Purpose: Both tibial and femoral osteotomies have been used for the treatment of knee osteoarthritis (OA). Due to the clinical success of total knee arthroplasty (TKA) the current role and incidence of osteotomies remains unknown. The aim of this population-based study was to assess the incidence of osteotomies and compare it with that of knee arthroplasties.
Methods: From the Finnish National Hospital Discharge Register, we identified all patients, aged 18 years or more, who had undergone osteotomy for the treatment of knee OA between 1987 and 2008. The number of arthroplasties was extracted from the Arthroplasty Register.
Results: A total of 6,004 osteotomies were performed for 5,734 patients. The average osteotomy incidence has steadily decreased by 6.2%, and TKA incidence has increased by 9.8% annually. However, in patients aged less than 50 years the osteotomy incidence has increased by 1.4% annually. The decline of osteotomy incidence has been steeper in females than in males (9.0% vs. 3.6%), and during the last decade osteotomies were more commonly performed in male patients.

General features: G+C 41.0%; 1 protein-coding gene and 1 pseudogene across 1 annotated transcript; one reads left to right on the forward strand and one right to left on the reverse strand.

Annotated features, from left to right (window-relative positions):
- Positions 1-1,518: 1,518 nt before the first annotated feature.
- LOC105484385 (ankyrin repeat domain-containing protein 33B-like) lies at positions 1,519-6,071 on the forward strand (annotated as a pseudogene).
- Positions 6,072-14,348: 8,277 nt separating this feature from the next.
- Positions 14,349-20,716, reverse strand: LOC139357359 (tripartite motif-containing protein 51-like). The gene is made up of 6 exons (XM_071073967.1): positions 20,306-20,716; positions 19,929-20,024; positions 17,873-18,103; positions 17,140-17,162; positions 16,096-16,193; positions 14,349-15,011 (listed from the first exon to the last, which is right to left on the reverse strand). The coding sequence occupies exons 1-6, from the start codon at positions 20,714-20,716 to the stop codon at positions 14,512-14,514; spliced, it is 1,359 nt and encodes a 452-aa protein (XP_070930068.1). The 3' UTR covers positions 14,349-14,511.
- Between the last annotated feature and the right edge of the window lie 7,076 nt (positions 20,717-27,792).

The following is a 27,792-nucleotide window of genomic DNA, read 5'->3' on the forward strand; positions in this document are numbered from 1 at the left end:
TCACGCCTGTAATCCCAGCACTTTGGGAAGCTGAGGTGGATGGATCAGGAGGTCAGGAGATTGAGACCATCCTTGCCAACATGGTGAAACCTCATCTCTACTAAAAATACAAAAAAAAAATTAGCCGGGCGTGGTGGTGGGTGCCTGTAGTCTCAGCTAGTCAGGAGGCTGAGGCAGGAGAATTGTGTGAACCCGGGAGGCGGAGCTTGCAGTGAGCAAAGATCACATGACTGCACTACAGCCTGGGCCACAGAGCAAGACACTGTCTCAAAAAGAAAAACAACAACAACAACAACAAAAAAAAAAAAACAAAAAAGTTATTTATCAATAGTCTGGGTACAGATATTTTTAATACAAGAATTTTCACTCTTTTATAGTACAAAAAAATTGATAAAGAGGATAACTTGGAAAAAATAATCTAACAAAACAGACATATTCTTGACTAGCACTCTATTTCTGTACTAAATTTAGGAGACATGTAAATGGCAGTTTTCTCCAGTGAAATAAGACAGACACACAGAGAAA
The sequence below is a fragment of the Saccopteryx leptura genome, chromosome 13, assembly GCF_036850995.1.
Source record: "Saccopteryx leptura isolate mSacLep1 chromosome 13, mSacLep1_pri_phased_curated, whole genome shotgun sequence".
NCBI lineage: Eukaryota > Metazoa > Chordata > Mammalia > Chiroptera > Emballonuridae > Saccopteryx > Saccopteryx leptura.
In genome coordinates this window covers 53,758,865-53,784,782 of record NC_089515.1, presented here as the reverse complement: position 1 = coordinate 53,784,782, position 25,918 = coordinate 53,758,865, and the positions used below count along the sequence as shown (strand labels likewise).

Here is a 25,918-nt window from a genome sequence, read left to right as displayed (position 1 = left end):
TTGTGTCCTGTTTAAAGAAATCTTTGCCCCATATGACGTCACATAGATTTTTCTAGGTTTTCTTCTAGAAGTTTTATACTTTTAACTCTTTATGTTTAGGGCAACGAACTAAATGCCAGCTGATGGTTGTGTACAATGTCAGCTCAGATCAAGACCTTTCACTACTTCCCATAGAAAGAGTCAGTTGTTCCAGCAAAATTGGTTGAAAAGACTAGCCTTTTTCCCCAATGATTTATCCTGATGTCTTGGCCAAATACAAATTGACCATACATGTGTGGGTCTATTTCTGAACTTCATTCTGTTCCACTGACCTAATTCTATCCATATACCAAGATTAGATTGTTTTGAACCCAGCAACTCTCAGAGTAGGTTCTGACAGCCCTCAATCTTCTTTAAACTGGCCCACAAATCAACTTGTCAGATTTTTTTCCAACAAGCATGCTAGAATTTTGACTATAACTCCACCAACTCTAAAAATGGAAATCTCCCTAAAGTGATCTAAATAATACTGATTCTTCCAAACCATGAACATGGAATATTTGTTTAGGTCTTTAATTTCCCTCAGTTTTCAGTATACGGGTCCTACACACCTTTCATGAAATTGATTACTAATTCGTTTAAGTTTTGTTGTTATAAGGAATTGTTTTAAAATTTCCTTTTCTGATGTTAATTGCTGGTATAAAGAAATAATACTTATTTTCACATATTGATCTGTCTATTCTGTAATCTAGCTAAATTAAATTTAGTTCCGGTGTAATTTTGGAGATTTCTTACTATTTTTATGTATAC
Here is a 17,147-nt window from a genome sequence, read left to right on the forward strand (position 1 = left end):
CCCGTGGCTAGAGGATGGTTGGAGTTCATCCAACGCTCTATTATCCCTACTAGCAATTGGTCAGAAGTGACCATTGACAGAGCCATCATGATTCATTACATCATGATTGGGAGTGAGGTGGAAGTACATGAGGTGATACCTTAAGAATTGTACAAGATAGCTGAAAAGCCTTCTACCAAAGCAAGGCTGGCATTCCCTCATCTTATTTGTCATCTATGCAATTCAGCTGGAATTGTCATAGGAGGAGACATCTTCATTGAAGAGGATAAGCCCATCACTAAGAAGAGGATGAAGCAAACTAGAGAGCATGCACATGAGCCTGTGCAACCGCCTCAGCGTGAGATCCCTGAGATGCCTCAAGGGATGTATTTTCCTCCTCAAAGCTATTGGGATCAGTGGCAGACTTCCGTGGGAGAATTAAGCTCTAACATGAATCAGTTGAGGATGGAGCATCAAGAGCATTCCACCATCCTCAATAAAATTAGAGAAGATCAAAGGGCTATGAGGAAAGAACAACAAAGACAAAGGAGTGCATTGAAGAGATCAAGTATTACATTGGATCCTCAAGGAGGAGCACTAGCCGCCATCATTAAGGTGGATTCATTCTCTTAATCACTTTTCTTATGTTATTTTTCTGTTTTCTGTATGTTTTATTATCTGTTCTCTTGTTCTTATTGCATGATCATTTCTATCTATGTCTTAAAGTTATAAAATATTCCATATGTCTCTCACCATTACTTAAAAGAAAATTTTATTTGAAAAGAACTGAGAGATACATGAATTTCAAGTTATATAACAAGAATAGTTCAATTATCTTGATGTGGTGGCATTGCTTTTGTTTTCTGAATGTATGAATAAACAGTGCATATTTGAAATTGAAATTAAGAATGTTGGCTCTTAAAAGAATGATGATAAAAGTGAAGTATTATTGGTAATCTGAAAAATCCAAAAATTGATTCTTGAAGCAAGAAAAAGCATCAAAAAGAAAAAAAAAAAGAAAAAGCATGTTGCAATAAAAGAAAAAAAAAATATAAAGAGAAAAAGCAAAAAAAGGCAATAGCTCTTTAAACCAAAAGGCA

Conclusion: Incidence of osteotomies for the treatment of knee OA has decreased during last two decades. However, in patients aged less than 50 years the osteotomy incidence has slightly increased. In a comparison by gender, females are more likely to undergo arthoplasty than osteotomy, and it would therefore appear that the current use of osteotomies is predominantly reserved for the treatment of knee OA in relatively young males.